The Whitsundays is not just a hot destination for grey nomads and European backpackers each year.
Regarded as a second to none location for spotting whales, the Whitsundays is known as the home to thousands of migrating whales every year between June and August, and great numbers of visitors from around the world are visiting Airlie Beach in the hopes to see one of the magical mammals in its natural habitat.
With its warm winter temperatures and calm waters, which are protected by the Whitsundays islands, the Whitsundays is an ideal location for female whales, most commonly humpback and pilot whales, to give birth to their calves every year. With their young calves, most whale sightings around the Whitsunday islands are of a mother and her calf, either feeding or playing together, as well as pods of whales breaching at the surface as they move around.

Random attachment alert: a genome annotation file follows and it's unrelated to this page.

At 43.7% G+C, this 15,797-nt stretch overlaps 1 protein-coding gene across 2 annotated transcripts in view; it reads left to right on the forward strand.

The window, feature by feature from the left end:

For those who have never witnessed a whale in the wild, this is an once-in-a-lifetime experience and something you will want to remember. And as an added bonus during the peak winter months, whale sightings occur almost daily on day and overnight tours around the Whitsundays islands, and occasionally the Great Barrier Reef.
Migaloo the white humpback whale became famous for its rare colouring, and has been spotted in the Whitsundays.
Chalkie the white whale was born in the Whitsundays is also a famous mammal.
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